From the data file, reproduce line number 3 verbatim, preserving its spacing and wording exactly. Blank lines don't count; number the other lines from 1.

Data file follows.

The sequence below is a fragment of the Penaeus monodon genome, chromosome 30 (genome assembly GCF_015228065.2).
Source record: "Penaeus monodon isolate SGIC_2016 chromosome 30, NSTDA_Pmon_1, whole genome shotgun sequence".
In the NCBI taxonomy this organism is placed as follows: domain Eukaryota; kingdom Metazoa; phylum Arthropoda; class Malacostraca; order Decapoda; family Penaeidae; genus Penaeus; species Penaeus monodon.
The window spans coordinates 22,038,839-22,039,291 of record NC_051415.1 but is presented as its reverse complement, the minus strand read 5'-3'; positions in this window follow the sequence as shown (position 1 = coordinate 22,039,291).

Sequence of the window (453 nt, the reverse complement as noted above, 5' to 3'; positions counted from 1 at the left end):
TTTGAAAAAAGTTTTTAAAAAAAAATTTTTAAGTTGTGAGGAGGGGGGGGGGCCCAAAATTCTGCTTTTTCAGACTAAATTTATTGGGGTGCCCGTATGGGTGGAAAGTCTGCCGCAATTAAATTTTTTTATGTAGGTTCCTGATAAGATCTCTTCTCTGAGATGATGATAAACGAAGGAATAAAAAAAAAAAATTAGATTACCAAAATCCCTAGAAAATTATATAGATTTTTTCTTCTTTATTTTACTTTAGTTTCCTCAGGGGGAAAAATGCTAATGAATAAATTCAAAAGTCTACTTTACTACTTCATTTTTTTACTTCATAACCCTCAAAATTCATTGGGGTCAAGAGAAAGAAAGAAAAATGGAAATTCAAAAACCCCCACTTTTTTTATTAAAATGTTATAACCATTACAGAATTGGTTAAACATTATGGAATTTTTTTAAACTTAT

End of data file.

In the NCBI taxonomy this organism is placed as follows: domain Eukaryota; kingdom Metazoa; phylum Arthropoda; class Malacostraca; order Decapoda; family Penaeidae; genus Penaeus; species Penaeus monodon.